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Wednesday, October 12, 2005

CBS News Doing What It Does Best

I think I'm becoming a skilled professional when it comes to judging the veracity of "reporters" and their "reports" on the network news. I was paying only peripheral attention to CBS Up To The Minute news yesterday morning as I was getting ready to head out of town when this story came on:

Lead Found In Lunchboxes

(CBS) When 5-year-old Henry Smith sat down for his lunch at Berkeley's Monteverdi pre-school his mom was certain he was getting a healthy meal until she did a home test and found his Spiderman lunch box had lead in it, CBS News correspondent Sandra Hughes reports.

"I can't believe there might be lead in my kid's lunch box. After all we know about lead, why is that still being part of our products sold in the U.S.?" Silas asks. (
Naturally, this caught my attention. What cruel and uncaring corporation would knowingly produce lunchboxes that will have devastating effects on the little tykes that eat out of them? It has to be those Enron bastards!

But then I sifted through the information being broadcast and the word "Berkeley" leaped out. Berkeley. Liberal paranoia-think. Delusion. Fear. Could there be something else going on here? But the report provided some startling facts.

The two moms found out about potential lead in children's soft vinyl lunch boxes after a local group called the Center for Environmental Health (CEH) did independent testing on the popular new lunch totes with faces of super heroes and pretty princesses. The group says two in 10 turned up positive for lead.

The Angela Anaconda lunch box has 90 times the federal limit for lead in painting on toys. "This one's the highest one," Micheal Green, CEH's executive director says.

Two in ten. Evil sunsabitchas.

But wait. Paint I understand. It can be injested. But a vinyl lunchbox? And this CEH. Is the Center for Environmental Health one of those whacked-out leftist groups that finds a "problem" with every product ever produced by mankind? The possibility exists.

But, the Consumer Product Safety Commission, a federal agency that regulates lead, ... recently did its own testing of vinyl lunch boxes.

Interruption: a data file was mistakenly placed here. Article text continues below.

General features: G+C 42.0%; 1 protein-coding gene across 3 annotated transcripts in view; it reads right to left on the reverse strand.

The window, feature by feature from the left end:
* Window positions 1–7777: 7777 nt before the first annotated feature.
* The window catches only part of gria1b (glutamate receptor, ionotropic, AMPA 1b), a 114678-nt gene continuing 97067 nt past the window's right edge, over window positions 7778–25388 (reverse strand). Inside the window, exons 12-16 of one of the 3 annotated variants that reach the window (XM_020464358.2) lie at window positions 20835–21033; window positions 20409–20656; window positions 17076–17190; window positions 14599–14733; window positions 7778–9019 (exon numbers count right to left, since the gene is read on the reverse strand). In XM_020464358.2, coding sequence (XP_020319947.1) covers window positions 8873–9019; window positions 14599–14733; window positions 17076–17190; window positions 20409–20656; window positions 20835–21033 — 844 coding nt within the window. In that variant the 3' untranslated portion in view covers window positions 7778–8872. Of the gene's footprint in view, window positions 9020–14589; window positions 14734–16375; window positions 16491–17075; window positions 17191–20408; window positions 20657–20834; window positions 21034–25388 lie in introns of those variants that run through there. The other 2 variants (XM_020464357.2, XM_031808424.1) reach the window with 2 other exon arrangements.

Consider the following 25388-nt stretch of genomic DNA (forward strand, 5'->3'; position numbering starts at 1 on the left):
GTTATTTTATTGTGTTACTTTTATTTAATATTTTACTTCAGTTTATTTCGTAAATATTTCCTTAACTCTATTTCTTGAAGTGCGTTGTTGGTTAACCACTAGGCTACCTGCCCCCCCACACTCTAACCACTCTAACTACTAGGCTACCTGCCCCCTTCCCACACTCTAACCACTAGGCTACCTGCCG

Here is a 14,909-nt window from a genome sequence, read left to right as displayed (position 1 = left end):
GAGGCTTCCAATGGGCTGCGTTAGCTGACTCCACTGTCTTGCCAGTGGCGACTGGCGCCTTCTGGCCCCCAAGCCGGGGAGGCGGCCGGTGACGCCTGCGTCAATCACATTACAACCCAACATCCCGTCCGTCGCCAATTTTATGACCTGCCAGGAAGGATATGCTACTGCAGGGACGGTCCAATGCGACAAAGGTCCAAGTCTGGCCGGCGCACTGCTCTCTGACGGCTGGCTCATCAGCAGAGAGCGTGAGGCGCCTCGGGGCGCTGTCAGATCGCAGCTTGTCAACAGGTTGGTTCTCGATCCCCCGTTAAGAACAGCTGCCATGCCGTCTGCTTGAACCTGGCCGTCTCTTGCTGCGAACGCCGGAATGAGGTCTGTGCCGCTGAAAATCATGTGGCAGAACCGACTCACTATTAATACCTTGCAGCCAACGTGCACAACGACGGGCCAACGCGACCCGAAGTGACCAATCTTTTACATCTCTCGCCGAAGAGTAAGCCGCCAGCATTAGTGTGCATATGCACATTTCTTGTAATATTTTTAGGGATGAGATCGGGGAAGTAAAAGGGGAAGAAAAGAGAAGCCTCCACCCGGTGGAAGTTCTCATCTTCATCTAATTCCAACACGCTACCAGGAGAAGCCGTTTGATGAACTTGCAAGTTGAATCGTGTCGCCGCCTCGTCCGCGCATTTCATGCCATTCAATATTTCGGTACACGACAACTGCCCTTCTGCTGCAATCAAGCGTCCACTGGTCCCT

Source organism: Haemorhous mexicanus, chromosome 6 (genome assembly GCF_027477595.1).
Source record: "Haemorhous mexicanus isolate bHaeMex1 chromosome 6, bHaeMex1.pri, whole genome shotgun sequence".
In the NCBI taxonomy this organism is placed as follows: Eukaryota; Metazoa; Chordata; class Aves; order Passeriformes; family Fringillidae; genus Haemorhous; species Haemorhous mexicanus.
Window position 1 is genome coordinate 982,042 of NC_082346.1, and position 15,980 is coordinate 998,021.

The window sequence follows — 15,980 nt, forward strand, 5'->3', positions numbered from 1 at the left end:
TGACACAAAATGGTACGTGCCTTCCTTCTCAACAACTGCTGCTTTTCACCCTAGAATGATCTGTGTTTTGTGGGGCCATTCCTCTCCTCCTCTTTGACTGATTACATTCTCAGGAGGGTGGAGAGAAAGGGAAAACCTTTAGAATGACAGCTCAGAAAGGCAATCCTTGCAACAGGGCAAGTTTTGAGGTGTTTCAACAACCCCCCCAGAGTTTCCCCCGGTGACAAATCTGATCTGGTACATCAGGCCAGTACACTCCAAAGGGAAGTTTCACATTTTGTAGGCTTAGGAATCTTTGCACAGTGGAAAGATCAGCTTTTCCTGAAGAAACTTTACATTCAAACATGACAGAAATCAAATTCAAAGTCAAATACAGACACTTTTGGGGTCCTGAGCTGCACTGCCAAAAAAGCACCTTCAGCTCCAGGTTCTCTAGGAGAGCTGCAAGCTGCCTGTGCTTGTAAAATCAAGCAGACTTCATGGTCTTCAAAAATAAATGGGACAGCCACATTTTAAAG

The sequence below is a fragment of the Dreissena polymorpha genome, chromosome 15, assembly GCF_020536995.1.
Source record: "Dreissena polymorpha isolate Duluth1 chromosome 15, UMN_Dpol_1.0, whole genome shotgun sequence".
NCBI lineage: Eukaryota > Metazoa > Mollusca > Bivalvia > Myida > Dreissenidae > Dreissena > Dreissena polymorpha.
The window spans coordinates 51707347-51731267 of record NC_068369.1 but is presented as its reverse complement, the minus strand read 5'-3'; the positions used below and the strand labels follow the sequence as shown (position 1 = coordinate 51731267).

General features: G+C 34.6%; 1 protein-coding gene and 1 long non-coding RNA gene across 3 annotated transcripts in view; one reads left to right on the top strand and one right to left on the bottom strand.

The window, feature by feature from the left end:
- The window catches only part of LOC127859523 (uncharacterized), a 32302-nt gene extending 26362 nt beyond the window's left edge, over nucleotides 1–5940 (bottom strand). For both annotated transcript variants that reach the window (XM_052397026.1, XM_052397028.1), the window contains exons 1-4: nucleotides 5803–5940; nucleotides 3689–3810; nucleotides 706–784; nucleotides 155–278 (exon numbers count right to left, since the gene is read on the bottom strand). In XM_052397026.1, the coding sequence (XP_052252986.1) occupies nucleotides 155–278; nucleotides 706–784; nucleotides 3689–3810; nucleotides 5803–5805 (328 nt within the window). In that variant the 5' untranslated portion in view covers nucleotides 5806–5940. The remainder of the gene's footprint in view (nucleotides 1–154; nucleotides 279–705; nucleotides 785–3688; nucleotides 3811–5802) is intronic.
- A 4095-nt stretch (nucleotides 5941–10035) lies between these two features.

"We found consistently less than one microgram of accessible lead in these vinyl lunch boxes. That is not a toxic level and it is a low level," safety commission spokeswoman Patti Davis says.

So this turns out to be a non-story. More scaremongering from CBS. There are probably trace elements of arsenic in the lunchboxes too, but you'd have to eat two tons of lunchboxes before you'd notice the effects.

Interestingly, it was this same CBS News that broke that other famous "there's poison in our childrens' lunchboxes" "story" in 1989. That time the calamity of choice involved apples and a substance called Alar. Before that environmental disaster was proven to be a hoax, apples were being pulled from grocery store shelves, mothers in Berkeley were freaking out and locking their children in their bedrooms, a host of apple farmers was bankrupted, and Meryl Streep had her fifteen minutes of infamy.

All this came to mind as the lunchbox pandemic story ended. It took me less than a minute to take into account the sources of the information and the bizarre nature of the allegation. And to shake my head in disgust and disbelief. I turned the TV off and went to work.

Evil sunsabitchas is right.

Running On Empty

Well, the company got its money's worth yesterday. I was (I think) on the first flight out of Greensboro yesterday morning at 6am and came in on its last flight last night at 11:10pm. I got back to Big Walker Mountain at 1:20am. And my day begins again. I'm heading for Pennsylvania this afternoon.

I've decided, by the way, that four planes in one day is my limit. I enjoy flying on those regional jets that all the airlines have deployed for non-transcontinental flights but my butt was not meant to be in those tiny seats for too many hours in one day.

The upside to this is that my meetings in Kansas City went well. And I survived.

Today brings another adventure.